After a lull during President Obama’s first term, international trade and investment is back at the top of the global economic agenda. In 2013 we saw:
- Launch of talks on a Transatlantic Trade and Investment Partnership.
- Action in the World Trade Organization to harvest low-hanging fruit from the stalled Doha Round.
- Continued progress on the Trans-Pacific Partnership talks.
- Signals of bipartisan support for renewed U.S. Trade Promotion Authority.
There are many reasons for trade policy’s newfound popularity, including continued slow growth in the U.S. and many trading partners, as well as strong business advocacy in support of trade liberalization as a “cost-free” stimulus.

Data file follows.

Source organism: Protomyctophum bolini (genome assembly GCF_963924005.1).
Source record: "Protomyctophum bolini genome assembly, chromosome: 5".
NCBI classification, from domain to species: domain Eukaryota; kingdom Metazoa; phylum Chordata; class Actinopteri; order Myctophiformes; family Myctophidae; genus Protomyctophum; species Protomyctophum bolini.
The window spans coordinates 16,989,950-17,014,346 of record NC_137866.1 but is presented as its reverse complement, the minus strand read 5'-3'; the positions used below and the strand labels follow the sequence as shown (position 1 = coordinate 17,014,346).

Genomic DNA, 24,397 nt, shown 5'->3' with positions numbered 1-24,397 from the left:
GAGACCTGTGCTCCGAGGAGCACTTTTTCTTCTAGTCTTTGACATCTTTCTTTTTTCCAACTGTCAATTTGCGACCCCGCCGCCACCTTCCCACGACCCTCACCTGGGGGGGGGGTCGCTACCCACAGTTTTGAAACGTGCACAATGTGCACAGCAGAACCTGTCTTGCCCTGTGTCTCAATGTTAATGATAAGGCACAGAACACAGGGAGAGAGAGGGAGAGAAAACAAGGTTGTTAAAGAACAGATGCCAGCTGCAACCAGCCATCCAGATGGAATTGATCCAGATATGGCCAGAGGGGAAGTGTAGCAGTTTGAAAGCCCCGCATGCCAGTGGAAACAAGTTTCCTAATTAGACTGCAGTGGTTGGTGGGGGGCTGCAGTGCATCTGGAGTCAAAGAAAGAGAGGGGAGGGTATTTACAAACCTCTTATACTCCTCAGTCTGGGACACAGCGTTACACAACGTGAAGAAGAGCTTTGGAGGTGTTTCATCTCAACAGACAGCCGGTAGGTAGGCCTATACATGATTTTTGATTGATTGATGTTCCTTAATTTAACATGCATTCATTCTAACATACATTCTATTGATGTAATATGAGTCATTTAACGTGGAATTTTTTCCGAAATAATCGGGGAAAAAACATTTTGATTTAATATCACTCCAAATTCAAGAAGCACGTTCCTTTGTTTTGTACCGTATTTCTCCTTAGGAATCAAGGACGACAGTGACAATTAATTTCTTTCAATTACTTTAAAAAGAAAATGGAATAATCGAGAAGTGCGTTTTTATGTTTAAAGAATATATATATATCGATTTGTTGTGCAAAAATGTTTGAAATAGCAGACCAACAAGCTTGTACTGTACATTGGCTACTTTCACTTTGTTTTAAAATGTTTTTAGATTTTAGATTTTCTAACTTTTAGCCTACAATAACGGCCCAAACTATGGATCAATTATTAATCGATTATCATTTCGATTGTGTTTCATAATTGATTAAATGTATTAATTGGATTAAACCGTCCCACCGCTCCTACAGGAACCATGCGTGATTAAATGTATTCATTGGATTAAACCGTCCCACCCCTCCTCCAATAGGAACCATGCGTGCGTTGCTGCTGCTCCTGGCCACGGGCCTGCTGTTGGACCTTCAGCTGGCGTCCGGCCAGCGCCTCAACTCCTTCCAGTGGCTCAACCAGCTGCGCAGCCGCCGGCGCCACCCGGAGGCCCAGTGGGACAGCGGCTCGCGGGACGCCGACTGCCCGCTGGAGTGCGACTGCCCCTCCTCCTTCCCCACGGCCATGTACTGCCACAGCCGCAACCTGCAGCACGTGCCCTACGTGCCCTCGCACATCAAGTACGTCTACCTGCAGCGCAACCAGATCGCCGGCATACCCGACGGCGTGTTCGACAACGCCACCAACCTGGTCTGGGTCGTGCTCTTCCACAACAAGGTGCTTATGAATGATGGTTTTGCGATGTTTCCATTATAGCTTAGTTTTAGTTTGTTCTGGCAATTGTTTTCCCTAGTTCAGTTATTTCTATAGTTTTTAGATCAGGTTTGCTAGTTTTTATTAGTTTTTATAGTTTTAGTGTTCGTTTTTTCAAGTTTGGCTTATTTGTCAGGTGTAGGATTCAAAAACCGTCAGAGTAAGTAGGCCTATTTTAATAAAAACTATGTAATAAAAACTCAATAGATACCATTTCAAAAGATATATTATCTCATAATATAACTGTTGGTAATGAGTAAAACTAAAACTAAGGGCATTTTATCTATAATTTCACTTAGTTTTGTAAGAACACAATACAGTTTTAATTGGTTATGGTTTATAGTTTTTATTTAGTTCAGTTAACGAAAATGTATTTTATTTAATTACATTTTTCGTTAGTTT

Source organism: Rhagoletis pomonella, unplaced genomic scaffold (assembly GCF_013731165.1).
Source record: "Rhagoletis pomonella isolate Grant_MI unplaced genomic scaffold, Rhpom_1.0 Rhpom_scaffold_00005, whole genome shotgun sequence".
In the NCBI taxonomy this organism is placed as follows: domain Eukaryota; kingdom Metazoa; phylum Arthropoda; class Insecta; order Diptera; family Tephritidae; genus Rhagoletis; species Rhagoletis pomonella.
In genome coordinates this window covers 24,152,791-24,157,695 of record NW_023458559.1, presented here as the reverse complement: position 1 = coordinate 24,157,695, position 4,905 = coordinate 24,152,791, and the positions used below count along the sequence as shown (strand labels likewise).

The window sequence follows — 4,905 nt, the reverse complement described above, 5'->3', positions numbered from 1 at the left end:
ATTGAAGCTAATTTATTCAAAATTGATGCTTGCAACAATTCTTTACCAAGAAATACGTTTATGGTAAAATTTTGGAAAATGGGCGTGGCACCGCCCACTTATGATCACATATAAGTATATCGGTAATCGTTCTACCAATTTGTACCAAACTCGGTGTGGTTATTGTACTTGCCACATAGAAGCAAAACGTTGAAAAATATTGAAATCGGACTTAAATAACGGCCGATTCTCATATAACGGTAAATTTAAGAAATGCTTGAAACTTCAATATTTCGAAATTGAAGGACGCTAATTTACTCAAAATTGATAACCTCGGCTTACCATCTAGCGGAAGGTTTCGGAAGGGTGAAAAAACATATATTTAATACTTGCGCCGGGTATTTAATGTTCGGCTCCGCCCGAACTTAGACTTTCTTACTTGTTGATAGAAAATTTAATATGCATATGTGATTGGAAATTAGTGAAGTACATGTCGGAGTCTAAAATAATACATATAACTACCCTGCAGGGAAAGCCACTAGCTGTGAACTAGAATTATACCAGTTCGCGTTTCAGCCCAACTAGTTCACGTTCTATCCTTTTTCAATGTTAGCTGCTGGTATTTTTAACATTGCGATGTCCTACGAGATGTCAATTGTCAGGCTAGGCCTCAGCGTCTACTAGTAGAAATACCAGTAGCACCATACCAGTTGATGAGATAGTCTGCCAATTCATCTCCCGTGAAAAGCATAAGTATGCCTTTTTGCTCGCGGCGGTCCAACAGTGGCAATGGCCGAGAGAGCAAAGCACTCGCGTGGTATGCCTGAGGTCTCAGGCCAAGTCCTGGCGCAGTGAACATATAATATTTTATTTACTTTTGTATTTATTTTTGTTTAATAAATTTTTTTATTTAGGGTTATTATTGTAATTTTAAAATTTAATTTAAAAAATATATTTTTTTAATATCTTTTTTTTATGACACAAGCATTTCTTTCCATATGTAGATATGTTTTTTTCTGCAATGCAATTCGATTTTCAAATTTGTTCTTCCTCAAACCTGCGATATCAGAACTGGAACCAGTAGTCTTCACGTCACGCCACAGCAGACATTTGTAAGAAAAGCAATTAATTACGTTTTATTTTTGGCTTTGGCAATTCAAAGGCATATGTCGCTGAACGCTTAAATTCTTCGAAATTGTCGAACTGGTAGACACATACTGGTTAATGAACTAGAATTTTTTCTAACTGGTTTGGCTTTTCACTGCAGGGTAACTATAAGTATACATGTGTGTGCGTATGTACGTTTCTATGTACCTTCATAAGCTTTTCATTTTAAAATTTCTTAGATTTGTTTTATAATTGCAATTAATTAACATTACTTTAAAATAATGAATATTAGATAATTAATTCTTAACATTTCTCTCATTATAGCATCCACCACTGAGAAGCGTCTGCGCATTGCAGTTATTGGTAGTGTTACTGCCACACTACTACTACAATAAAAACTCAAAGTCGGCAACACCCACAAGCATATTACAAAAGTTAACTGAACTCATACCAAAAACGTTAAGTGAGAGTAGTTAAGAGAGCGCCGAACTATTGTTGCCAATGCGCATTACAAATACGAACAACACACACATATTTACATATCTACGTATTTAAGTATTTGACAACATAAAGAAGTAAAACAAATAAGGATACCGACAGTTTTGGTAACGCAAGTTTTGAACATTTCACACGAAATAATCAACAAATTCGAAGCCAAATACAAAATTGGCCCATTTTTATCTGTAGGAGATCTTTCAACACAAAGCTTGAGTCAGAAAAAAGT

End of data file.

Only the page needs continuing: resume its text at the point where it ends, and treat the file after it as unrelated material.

But a critical factor is the realization among policymakers that, in a world of increasingly sophisticated global value chains — when imported goods account for some 40 percent of the value of world exports — countries that don’t lower trade barriers, or that fail to make it easier for foreign companies to set up shop, are shooting themselves in the foot.
It’s critical that countries craft the right policies to generate new jobs connected to burgeoning global markets. In particular, it’s important to address new and emerging issues such as forced localization requirements, restrictions on the cross-border flow of data, unfair competition from state-owned enterprises, and customs impediments or barriers at the border.
The new trade initiatives provide ample opportunity to do just that, but only so long as business leaders and policymakers can continue to demonstrate the leadership and wisdom to choose the right course, and tear down the barriers to growth and jobs.
Peter M. Robinson is President and CEO at the U.S. Council for International Business.